When we last see Ophelia in Hamlet, in Act Four, Scene Five, she enters distract, singing snatches of songs, then–if her dialogue is any clue–handing out flowers.
- IV.v.170-2, 175-80
Flora and fauna usually have some kind of symbolism attached, though it can be tricky as those connotations change dependent upon regional and cultural difference. But from the research I’ve done, the flowers Ophelia mentions parse out something like this…
|pansy||thoughts/lover’s thoughts; merriment|
|fennel||strength; sometimes flattery/deceit|
|columbine (Aquilegia)||ingratitude, faithlessness; courage, love, desertion; sometimes folly|
|herb of grace o’ Sunday / rue||regret, sorrow, repentance; grace, clear vision; disdain|
|daisy||innocence, hope, loyal love, purity, faith, cheer, simplicity; sometimes dissembling|
|violet||depending on color: faithfulness, loyalty, devotion; daydreaming; virtue, modesty|
There are no explicit stage direction as to who receives which flowers, and different productions approach the speech differently. In the Branagh version, Ophelia doesn’t have flowers at all and is handing out nothings to Laertes. In the staged version with Burton directed by Gielgud, Ophelia entered with flowers, consciously dropped them, then handed out imaginary ones. In the Zefferelli version, she doesn’t hand out flowers, but bones and sticks), in still others where she gives all her flowers to a single recipient.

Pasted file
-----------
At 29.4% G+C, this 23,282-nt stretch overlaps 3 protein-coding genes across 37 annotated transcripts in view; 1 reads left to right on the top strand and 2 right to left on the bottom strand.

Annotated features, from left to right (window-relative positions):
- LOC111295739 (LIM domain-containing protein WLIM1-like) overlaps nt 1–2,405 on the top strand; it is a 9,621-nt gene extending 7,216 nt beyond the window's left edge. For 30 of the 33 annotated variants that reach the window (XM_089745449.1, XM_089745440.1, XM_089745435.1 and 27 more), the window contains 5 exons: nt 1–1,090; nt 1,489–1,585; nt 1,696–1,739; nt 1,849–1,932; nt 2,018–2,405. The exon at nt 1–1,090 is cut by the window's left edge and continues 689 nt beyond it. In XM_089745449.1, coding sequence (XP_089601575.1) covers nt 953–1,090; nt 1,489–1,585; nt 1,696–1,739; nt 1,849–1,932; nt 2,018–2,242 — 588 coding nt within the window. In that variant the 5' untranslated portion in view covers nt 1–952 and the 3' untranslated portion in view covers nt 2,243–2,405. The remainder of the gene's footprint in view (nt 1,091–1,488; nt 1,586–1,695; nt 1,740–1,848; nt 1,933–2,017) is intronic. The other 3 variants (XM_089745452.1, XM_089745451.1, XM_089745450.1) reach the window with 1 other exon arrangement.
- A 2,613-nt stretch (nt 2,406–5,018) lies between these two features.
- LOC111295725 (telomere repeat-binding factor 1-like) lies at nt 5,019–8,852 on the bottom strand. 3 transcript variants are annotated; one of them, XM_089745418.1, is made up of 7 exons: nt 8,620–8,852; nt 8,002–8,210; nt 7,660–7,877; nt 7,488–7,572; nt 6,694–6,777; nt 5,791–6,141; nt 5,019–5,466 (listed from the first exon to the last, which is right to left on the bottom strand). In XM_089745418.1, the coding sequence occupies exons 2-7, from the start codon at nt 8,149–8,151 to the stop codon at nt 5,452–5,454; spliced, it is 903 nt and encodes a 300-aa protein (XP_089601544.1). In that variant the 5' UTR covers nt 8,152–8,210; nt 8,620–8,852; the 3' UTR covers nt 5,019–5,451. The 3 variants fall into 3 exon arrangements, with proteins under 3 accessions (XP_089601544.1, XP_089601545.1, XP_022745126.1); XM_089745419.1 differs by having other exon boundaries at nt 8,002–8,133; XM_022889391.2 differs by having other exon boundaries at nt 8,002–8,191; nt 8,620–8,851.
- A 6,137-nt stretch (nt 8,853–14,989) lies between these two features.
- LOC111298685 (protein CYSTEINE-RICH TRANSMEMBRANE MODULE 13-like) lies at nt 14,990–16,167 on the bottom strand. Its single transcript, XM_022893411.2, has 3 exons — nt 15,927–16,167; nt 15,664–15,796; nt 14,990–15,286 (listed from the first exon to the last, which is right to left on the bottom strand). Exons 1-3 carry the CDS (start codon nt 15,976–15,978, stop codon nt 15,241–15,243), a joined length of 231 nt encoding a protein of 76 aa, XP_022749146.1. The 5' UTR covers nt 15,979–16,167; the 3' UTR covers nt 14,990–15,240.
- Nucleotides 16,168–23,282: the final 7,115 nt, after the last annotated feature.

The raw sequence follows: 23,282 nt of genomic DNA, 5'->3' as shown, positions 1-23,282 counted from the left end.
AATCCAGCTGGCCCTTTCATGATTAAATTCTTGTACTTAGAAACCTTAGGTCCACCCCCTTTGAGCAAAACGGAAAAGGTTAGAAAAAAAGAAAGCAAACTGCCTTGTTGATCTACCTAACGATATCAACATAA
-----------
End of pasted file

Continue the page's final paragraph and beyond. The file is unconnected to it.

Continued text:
I think there are some clues for the director and the actor playing Ophelia, and if we go just by symbolism, rosemary (remembrance) might go to Laertes–possibly in an echo of the Ghost’s imploring Hamlet, “Remember me” (I.v.91). Pansies? I might have Ophelia keep that for herself; there’s no “you” connected to it verbally, and I could see her wanting to keep a lover’s thoughts. Fennel and columbine–these could go to Claudius as they both can mean faithlessness and deceit, and I can imagine Hamlet complaining to her about Claudius. Ophelia could give the rue to Gertrude, as they will share it, they’re both women, but Gertrude must wear hers “with a difference” (with clear vision of the deceitful Claudius?). I would have her keep the daisy (again, the lack of the verbal cue “you” and innocence fits the bill here). With violets, I see her coming full circle, coming back to Laertes–rewarding him for his loyalty and devotion, he’s returned to her when her father is “dead and gone” (IV.v.30), and Hamlet’s just gone; of course, there are no are no violets, so it’s the words she’s giving him, not the flower.
Those might work (and if you’ve got other ideas, please share below in the comments).
But what if the recipients don’t have to do with symbolism?
What do I mean? You’ll just have to wait until tomorrow to find that out…